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Jan 26.doc

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Sabina Valentine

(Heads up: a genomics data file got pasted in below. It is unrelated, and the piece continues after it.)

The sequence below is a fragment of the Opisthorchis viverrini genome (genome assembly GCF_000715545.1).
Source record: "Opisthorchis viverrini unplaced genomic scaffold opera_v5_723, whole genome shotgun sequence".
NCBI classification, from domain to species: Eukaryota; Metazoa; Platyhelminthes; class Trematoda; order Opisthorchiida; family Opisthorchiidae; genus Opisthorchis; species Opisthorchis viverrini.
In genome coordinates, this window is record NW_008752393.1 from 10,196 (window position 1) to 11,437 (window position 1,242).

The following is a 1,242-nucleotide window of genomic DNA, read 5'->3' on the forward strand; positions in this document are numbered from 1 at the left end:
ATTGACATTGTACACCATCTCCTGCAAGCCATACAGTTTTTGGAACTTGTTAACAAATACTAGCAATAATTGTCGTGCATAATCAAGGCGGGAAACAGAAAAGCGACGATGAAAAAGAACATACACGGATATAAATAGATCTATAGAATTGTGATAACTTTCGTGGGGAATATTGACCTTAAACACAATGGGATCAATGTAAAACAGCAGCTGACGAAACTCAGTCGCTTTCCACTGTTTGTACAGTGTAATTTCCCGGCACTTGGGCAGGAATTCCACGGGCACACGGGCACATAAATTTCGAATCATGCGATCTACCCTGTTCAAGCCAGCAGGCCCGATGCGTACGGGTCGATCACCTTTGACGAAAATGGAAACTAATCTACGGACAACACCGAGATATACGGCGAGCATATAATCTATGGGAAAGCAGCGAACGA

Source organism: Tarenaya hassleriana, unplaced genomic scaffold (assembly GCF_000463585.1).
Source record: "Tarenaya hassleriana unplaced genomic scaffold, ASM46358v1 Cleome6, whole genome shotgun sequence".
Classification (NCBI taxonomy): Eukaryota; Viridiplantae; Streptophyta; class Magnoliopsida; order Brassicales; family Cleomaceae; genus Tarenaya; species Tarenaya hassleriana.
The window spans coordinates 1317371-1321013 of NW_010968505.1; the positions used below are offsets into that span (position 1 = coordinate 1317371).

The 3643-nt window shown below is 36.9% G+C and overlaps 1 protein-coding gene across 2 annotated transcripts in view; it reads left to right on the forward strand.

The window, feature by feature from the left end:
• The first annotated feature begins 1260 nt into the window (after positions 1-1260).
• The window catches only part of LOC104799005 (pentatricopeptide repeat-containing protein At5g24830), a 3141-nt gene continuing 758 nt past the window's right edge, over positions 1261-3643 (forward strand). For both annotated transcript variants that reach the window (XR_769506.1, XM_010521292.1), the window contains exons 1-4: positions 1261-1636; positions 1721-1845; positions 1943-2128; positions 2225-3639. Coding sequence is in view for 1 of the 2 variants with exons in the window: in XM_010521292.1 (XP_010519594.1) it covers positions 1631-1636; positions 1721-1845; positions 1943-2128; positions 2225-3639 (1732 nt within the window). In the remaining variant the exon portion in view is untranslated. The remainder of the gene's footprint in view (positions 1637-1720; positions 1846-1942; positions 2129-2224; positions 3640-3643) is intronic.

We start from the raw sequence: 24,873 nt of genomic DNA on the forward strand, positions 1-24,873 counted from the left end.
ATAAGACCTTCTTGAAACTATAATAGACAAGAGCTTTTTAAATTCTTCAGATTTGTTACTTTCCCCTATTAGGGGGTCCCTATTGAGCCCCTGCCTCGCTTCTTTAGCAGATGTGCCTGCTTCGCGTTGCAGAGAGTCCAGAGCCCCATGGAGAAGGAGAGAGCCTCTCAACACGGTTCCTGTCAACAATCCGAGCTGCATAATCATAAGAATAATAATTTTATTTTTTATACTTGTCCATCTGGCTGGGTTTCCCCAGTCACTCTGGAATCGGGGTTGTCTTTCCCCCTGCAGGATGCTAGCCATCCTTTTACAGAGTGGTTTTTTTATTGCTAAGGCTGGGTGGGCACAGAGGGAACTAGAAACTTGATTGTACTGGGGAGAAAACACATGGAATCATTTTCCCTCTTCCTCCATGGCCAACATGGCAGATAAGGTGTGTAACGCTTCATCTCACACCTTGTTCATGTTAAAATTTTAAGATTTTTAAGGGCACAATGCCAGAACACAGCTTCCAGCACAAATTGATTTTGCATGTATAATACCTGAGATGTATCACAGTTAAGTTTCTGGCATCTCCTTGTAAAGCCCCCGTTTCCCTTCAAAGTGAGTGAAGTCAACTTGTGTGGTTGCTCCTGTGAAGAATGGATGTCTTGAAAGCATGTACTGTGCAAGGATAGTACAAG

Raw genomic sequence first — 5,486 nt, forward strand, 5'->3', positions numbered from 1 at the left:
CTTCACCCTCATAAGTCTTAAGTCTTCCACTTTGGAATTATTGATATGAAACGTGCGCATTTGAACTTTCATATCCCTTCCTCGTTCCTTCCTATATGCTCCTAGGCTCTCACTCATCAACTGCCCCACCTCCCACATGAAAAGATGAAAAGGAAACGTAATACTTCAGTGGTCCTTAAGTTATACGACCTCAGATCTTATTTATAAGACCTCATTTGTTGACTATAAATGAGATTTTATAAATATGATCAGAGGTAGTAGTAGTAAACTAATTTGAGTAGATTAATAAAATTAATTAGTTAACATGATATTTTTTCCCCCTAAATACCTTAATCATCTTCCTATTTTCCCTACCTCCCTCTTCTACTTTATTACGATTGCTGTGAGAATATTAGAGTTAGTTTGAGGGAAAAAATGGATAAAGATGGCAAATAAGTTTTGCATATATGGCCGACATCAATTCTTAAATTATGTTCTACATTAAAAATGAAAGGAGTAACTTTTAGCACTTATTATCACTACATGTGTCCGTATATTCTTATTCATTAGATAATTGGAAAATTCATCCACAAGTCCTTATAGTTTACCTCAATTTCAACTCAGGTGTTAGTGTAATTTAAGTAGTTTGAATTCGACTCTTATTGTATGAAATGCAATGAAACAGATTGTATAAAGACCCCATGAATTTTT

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Jan 26: Chap 3What Happens to the Food we eat? Objectives 1. Distinguish between appetite and hunger, describing the mechanisms that stimulate each 2. Draw a picture of the gastrointestinal tract, including all major and accessory organs 3. Describe the contribution of each organ of the gastrointestinal system to the digestion, absorption, and elimination of food 4. Identify some of the enzymes involved in digesting foods and list the source of these enzymes 5. Describe the causes, symptoms, and treatments of gastroesophageal reflux disease and ulcers 6. Describe three warning signs of dehydration resulting from diarrhea Why Do we eat? Food provides us with: • Energy for body processes • Heat for body temperature regulation • Building blocks for growth and maintenance of body tissues Why Do We Want To Eat? • Food is intimately connected to our sense of taste, but also stimulates our senses of: • Sight • Smell • Touch • Hearing Appetite: psychological desire to eat certain foods (strong cravings even when we’re not hungry are due to appetite) Hunger: physiological sensation that prompts us to eat Satiety: the feeling of being full The signals that prompt us to eat include: • Nerve receptors in the stomach send signals to the brain to indicate if the stomach is full or empty • Blood glucose levels trigger the release of hormones called insulin and glucagon • The hypothalamus region of the brain receives these signals Hormones: chemicals produced in specialized glands that travel in the bloodstream to target organs in other parts of the body • Some hormones stimulate food intake • Some hormones produce feelings of satiety Foods have differing effects on our feelings of hunger • Proteins have the highest satiety value • Carbs have the lowest satiety value • Bulky foods (fibre) provide a sense of satiety • Solid foods are more filling than semi-solid foods or liquids Organization of The Body • Atoms are the smallest units of matter • Atoms bond to each other to form molecules • Molecules are groups of atoms bonded in specific configurations (
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